GMC Canyon Crew Cab offers credible performance in the mid-size segment
By Jim Meachen and Ted Biederman
The playing field wasn’t level in the fall of 2003 when the all-new mid-sized GMC Canyon and its sibling, the Chevrolet Colorado were introduced, the first new mid-sized General Motors pickup trucks in many years.
In fact the Canyon/Colorado at that time were the first all-new trucks in the mid-sized segment in several years and were competing against more “mature” models from the industry.
But the competition has caught up in a big way this summer and fall. The Dodge Dakota, Nissan Frontier and Toyota Tacoma are all new for 2005.
The Canyon, introduced as a 2004 model, took the place of the Sonoma, first introduced in the early ‘80s. To say the Canyon is a giant leap forward is an understatement. But in the context of the ancient Sonoma, that statement might not be as grandiose as it sounds.
The Canyon is a modern iteration of a mid-sized truck with a handsome stance, well-controlled ride, a large number of trim levels and configurations from which to choose, and acceptable if not overwhelming performance from two engine choices.
With much of the competition still in the early stages of development last year, one would think the Canyon/Colorado twins would have really gotten a leg up.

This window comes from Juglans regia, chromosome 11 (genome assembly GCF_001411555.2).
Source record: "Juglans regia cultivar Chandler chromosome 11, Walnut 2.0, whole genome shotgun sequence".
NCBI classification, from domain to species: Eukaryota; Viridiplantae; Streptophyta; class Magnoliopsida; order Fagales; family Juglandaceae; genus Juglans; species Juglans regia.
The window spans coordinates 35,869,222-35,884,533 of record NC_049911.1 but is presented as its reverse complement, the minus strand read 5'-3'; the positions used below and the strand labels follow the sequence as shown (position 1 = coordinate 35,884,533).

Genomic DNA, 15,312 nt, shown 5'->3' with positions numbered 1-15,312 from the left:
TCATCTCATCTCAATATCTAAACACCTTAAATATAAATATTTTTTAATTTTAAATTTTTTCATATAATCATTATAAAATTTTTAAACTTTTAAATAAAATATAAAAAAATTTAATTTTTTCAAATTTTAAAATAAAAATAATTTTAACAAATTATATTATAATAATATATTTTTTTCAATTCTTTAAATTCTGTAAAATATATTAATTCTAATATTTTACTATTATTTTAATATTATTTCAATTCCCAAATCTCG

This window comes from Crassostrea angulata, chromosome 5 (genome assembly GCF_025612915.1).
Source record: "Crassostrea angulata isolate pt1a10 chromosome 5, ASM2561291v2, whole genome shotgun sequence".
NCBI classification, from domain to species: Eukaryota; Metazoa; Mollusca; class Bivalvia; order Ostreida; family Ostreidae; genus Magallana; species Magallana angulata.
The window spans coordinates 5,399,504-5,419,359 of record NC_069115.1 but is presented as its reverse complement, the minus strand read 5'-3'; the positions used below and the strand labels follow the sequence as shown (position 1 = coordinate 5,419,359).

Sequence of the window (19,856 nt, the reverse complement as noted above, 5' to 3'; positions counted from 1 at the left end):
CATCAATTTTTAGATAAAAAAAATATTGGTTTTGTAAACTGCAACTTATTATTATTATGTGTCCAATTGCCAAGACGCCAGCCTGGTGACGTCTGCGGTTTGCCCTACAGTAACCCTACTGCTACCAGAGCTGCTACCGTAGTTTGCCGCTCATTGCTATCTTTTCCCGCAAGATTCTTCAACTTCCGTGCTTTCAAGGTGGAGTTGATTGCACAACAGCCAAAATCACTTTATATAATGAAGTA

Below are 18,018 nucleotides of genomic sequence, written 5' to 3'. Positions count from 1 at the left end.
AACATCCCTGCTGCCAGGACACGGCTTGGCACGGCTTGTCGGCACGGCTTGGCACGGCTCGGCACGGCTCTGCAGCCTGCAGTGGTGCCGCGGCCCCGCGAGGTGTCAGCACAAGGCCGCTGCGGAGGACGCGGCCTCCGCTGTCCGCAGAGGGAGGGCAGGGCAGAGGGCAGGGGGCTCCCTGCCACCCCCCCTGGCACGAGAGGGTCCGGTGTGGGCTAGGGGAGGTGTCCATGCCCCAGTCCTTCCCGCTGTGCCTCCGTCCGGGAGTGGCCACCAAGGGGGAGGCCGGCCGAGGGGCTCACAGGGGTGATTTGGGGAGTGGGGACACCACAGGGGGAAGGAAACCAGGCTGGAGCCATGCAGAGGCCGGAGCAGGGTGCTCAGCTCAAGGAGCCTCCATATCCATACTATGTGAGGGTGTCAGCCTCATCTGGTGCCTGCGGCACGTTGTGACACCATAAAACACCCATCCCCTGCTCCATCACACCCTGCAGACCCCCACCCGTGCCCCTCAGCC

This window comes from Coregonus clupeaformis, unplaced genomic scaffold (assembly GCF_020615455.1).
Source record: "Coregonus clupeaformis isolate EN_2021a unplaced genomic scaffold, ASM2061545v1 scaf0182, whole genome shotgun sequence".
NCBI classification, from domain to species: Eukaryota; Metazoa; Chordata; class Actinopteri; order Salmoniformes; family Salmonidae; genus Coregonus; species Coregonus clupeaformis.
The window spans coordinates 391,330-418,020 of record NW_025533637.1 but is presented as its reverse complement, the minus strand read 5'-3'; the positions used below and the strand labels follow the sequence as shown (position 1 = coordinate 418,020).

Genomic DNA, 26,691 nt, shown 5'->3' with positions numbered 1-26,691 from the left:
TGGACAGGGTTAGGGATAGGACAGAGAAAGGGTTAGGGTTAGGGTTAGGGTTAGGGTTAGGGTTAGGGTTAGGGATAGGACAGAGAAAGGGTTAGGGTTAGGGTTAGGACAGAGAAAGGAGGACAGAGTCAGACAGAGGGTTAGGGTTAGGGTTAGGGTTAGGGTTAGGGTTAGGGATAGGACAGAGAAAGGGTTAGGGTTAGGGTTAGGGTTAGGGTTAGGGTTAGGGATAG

It didn’t happen. Sales have been good, but certainly not great. For the first nine months of 2004, 18,854 Canyons have been sold compared to 28,721 Sonomas during the same period in 2003. Total Canyon/Colorado sales were 104,047 through the first nine months of 2004 compared to Chevrolet S-10 (the Colorado’s predecessor) and Sonoma which rang up sales of 144,504 for the same period in 2003. Not a happy picture.
Losing volume year over year does not bode well for the new GM twins and now they face newfound competition for the 2005 model year. It’s problematical at best for the GM pair.
One thing that may be off-putting for prospective customers is the Canyon’s inline 5-cylinder engine. The new engine is derived from the inline 6 found in the GMC Envoy/Chevrolet TrailBlazer and other mid-sized GM sport utilities.
Here’s another question? Why didn’t General Motors at least assign the 6-cylinder as the top Canyon/Colorado engine instead of the 5-cylinder? Could they have been searching for additional miles per gallon for their truck fleet?
But now General Motors faces a perception problem. The competition has a wide array of healthy V-6 engines to do battle with GMC’s 5-cylinder. We say perception because the 3.5-liter 5-cylinder does develop 220 horsepower and 225 pound-feet of torque and moves even the heaviest Canyon, the crew cab model, with confidence. It generally stacks up well against the V-6 competition. And it’s certainly more muscular than the V-6 it replaces. A major magazine reported 0 to 60 time of 8.9 seconds through the 4-speed automatic transmission. Not bad, all things considered.
This being said, getting people into the showroom to discover the 5-cylinder’s proficiency may be difficult and in this case perception seems to be reality. General Motors perhaps should offer the inline 6 in years to come.
The other engine choice is a 2.8-liter 4-cylinder developing 175 horsepower and 220 pound-feet of torque.
We were in possession of a Canyon 2-wheel drive Crew Cab Z71 SEL with off-road suspension for a week of mostly on-pavement driving. We did take it onto a work site to check a construction project, and the Canyon’s high stance and good traction proved more than equal to the task of negotiating some deep ruts and loose sand.